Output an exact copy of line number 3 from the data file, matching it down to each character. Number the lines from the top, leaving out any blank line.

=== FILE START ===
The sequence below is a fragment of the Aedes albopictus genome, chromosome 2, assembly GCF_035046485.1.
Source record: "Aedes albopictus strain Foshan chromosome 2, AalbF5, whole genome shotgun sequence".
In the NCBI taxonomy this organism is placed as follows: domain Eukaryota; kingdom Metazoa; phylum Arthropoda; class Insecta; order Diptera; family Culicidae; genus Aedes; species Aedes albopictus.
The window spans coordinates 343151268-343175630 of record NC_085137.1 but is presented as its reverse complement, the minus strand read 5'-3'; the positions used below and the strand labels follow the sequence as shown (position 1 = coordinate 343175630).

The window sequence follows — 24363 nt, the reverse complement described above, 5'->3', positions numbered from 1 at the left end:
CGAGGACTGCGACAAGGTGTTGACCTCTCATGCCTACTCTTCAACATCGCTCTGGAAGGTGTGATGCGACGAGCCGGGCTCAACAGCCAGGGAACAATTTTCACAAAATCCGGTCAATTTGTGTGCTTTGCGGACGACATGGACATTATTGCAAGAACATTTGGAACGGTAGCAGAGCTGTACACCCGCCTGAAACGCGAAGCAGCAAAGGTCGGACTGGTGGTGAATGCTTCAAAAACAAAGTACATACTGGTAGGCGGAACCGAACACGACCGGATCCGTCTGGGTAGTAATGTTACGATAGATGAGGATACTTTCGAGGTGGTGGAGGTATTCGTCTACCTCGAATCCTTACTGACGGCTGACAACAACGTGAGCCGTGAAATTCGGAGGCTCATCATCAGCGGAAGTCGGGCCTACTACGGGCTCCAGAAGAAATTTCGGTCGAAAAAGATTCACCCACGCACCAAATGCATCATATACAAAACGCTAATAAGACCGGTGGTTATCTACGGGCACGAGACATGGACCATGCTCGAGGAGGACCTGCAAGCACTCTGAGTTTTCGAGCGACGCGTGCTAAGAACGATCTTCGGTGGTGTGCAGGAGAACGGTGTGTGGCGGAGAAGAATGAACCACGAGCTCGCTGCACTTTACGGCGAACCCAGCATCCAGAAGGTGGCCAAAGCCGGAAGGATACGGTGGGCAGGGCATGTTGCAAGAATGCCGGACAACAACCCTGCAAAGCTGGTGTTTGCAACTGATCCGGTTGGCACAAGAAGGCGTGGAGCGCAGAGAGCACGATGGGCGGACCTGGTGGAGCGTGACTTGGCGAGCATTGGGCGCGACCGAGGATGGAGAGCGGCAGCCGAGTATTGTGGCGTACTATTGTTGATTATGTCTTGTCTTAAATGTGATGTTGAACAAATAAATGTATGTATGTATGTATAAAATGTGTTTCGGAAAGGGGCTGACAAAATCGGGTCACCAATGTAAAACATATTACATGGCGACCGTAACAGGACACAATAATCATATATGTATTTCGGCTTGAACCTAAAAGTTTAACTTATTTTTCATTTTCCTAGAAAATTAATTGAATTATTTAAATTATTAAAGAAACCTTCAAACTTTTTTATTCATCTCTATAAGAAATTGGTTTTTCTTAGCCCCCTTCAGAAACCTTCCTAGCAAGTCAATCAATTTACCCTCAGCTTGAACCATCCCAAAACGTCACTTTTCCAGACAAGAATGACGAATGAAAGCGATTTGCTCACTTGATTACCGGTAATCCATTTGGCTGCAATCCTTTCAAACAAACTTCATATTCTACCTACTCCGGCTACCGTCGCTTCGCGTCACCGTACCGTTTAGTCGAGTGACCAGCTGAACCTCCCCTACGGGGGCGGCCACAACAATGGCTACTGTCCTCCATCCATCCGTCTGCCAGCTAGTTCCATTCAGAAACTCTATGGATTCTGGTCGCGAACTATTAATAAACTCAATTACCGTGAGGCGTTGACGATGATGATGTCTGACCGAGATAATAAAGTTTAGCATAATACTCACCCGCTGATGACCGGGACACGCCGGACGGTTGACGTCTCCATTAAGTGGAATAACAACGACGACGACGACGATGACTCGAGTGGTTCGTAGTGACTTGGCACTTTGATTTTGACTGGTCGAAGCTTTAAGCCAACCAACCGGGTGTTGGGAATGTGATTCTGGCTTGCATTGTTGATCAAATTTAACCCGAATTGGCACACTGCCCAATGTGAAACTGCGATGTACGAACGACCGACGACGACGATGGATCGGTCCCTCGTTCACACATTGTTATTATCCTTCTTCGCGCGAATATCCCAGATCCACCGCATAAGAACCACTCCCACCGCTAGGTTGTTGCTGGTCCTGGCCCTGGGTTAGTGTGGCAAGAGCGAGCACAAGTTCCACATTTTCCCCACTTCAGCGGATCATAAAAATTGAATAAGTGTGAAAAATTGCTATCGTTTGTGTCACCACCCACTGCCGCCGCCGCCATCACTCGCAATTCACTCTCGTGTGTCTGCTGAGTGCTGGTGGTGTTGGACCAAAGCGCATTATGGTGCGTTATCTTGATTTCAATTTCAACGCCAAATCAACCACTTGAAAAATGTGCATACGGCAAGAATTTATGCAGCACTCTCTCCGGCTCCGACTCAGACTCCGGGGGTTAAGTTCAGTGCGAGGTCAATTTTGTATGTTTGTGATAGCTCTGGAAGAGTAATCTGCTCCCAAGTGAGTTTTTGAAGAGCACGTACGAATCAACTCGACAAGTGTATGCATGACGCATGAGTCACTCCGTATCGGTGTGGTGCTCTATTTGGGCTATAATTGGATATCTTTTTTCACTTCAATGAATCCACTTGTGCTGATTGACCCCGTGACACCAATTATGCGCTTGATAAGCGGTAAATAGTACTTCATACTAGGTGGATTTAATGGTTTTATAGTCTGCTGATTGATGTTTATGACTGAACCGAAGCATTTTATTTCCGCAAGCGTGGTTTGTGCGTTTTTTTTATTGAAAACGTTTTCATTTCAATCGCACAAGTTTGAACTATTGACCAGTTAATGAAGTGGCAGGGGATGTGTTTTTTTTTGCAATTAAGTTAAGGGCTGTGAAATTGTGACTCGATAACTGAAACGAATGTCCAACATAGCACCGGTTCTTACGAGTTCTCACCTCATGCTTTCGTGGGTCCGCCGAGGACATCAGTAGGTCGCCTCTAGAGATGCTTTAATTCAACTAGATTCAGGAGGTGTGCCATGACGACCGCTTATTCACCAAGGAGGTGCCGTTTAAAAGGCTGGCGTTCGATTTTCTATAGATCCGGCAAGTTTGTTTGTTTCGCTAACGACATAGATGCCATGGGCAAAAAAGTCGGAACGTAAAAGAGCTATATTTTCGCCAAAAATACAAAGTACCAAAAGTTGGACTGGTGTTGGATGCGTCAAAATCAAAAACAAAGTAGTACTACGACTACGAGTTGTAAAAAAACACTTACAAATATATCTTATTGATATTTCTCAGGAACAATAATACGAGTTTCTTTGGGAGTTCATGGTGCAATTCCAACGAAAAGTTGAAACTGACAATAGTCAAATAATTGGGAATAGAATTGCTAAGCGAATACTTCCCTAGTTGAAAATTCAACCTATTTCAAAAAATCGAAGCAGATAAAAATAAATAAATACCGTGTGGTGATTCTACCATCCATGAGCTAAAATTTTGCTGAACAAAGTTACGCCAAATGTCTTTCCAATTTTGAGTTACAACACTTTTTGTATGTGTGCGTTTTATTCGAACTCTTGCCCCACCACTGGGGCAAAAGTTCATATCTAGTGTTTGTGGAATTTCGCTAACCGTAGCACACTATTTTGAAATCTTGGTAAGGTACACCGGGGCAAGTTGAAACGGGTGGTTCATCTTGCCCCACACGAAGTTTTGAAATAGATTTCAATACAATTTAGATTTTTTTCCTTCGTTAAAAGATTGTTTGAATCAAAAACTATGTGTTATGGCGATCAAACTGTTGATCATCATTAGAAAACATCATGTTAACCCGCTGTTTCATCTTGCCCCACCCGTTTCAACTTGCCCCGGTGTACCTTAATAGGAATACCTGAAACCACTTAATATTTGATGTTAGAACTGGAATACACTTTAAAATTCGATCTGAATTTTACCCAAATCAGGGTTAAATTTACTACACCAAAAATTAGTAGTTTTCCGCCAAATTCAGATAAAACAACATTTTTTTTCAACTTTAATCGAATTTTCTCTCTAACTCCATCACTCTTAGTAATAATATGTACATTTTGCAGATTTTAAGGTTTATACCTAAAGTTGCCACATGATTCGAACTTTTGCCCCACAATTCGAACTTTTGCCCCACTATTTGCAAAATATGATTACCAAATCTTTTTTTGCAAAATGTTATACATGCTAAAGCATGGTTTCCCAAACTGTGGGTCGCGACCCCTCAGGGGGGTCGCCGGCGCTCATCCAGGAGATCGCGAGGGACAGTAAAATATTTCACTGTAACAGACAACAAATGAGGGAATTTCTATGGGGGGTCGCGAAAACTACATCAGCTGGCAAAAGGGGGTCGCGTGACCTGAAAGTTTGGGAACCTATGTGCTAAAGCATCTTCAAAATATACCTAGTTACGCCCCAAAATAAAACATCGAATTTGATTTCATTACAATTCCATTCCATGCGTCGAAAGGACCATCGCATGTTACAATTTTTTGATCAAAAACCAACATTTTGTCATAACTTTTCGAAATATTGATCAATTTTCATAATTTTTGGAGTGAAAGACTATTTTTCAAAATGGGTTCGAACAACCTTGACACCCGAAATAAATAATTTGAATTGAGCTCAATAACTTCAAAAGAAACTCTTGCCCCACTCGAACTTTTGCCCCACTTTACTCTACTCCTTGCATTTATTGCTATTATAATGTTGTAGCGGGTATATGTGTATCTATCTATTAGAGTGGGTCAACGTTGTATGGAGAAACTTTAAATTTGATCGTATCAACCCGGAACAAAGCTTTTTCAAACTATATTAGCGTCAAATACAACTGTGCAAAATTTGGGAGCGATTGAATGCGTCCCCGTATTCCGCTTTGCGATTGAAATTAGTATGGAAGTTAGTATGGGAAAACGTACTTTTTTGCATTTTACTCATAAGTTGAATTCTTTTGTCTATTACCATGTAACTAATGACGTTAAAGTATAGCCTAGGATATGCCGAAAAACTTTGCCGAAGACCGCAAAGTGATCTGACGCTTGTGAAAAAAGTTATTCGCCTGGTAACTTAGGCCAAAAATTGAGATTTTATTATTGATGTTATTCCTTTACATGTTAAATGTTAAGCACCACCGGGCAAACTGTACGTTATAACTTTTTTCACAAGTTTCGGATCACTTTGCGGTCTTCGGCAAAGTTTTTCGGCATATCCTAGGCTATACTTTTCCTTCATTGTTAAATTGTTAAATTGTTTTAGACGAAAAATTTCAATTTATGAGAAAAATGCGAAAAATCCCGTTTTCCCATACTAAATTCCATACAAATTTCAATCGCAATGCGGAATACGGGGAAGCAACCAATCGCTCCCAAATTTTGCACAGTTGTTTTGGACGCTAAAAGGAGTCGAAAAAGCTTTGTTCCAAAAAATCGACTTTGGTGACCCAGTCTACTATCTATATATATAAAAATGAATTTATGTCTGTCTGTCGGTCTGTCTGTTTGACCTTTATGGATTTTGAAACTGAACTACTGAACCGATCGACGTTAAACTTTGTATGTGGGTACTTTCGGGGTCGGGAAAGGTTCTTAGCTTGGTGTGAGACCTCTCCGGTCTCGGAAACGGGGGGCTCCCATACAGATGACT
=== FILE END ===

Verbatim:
In the NCBI taxonomy this organism is placed as follows: domain Eukaryota; kingdom Metazoa; phylum Arthropoda; class Insecta; order Diptera; family Culicidae; genus Aedes; species Aedes albopictus.